The problem was, Sony made the questionable call of promoting the presentation on all its social media channels, thereby attracting a large number of gamers who very much weren’t developers and were expecting a more straightforward presentation, maybe with some tech demos or game reveals.
Still, you have to credit Sony for successfully managing to carry out social distancing on a global scale, because when it ended viewers from all over the world blinked out of their daydreams and said: “Sorry, I was miles away there.”
Google has confirmed that Stadia now supports 4K streaming on the web.
Until recently, Stadia’s 4K streaming option was only available to players using a Chromecast Ultra and a TV.
Now, however, players can now experience 4K through a normal Chrome browser on their computer (as long as they have a 4K monitor, obviously).
Streaming services like Netflix and Disney+ will be lowering their bitrate during the coronavirus pandemic, because their huge popularity could become a strain on global bandwidth.
Stadia doesn’t have that problem.
Reggie Fils-Aime is set to join the board of leading US game retailer GameStop.
The former Nintendo of America president’s appointment will come into effect on 20 April, along with that of a former Walmart CEO and the current PetSmart president.
GameStop has been struggling recently, with numerous store closures and layoffs, so it clearly needs a change of fortune.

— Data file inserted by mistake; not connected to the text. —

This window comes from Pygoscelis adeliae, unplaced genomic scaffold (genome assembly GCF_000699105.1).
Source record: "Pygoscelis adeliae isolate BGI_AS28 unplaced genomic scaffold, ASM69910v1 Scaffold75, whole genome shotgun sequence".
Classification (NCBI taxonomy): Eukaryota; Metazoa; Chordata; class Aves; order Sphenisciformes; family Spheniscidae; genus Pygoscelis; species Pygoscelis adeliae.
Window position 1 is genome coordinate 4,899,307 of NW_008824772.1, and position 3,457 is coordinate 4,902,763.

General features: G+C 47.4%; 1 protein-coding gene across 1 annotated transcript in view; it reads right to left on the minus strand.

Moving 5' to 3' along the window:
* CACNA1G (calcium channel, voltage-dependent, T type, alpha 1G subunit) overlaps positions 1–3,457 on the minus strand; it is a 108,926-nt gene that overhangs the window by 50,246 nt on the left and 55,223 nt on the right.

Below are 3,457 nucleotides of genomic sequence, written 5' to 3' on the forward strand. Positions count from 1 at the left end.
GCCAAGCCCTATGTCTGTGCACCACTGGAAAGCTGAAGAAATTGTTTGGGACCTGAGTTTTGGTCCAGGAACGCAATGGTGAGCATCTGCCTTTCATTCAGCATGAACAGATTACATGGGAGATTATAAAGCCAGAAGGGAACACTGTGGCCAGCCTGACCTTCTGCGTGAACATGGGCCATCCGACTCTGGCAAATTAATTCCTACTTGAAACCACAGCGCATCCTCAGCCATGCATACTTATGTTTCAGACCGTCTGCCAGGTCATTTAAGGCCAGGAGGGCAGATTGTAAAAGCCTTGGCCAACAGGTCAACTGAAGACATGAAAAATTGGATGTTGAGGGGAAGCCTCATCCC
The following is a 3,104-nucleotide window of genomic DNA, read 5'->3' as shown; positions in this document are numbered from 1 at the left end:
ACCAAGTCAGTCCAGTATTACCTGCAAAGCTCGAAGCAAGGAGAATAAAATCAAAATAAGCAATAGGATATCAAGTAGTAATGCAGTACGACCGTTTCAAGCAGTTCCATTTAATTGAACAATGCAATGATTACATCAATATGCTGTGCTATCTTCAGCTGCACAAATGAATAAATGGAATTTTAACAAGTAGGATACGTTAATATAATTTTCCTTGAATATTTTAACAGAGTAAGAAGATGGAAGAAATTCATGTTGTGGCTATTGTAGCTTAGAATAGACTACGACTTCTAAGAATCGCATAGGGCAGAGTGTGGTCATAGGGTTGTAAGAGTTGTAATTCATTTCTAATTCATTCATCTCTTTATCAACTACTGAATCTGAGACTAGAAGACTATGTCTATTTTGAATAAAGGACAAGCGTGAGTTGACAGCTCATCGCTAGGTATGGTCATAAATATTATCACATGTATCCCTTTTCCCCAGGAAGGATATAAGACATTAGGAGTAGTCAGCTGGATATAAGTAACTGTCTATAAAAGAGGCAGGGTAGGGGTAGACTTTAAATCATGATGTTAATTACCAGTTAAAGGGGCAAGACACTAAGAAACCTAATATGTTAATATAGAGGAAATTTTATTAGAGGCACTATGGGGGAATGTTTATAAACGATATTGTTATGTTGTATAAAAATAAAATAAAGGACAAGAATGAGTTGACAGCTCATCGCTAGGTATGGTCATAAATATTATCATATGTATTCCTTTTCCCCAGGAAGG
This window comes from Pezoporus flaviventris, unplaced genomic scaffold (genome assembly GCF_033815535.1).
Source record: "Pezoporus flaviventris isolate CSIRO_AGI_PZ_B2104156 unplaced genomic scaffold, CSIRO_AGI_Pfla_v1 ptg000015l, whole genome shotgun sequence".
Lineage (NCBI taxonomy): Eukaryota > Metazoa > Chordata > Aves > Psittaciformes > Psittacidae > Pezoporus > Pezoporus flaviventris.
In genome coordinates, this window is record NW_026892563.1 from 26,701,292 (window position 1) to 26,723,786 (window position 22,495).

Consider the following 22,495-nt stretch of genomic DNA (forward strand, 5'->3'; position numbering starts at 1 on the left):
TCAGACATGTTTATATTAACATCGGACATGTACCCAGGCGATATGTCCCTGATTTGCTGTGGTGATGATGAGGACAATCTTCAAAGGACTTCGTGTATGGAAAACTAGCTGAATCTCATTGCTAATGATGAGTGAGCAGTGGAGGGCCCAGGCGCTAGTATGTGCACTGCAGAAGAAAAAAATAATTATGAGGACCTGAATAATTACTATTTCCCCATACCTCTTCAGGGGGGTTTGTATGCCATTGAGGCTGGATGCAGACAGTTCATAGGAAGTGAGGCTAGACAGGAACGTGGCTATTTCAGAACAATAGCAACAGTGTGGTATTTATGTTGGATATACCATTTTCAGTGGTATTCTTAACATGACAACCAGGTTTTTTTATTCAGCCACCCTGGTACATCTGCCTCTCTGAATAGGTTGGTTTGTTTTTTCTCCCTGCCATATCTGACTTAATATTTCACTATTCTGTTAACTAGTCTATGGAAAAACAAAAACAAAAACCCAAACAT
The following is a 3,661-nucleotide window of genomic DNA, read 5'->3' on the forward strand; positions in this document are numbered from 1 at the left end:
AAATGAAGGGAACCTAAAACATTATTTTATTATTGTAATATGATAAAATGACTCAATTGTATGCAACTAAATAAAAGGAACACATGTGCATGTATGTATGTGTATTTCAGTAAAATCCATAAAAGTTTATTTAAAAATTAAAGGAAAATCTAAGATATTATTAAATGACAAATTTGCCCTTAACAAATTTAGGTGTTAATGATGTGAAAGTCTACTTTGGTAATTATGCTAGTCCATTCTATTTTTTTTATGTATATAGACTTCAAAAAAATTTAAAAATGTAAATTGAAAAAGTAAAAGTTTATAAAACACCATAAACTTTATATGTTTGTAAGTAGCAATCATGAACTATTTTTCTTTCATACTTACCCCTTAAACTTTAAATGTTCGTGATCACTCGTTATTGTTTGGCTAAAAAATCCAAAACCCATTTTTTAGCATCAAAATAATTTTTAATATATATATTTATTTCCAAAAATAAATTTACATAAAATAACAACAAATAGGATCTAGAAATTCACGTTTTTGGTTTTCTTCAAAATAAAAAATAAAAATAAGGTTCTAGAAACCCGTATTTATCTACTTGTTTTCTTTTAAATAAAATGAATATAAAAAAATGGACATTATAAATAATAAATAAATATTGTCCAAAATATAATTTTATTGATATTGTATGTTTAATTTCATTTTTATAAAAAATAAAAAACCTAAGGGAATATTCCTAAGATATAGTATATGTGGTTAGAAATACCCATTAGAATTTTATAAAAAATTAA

It’s hoped that Reggie will help with that change, with the man himself recently stating that “the gaming industry needs a healthy and vibrant GameStop”.
That’s good to hear, and it should hopefully all go to plan as long as we don’t end up in some sort of weird situation like GameStop closing all of its stores nationwide.
GameStop has closed all of its stores nationwide.
As the coronavirus continues to spread throughout the US, businesses up and down the country have been shutting up shop in an attempt to help contain it.
At first GameStop resisted this, with corporate execs instructing branch staff to keep stores open and tell police that they’re considered “essential retail” if they’re told to close.
That policy has finally changed, now that it’s suddenly realised that the definitive list of essential things people need to survive doesn’t consist of food, drink, toilet paper, paracetamol and overpriced pre-owned copies of Madden 17.
Frontier Developments has secured the rights to make a series of F1 management games.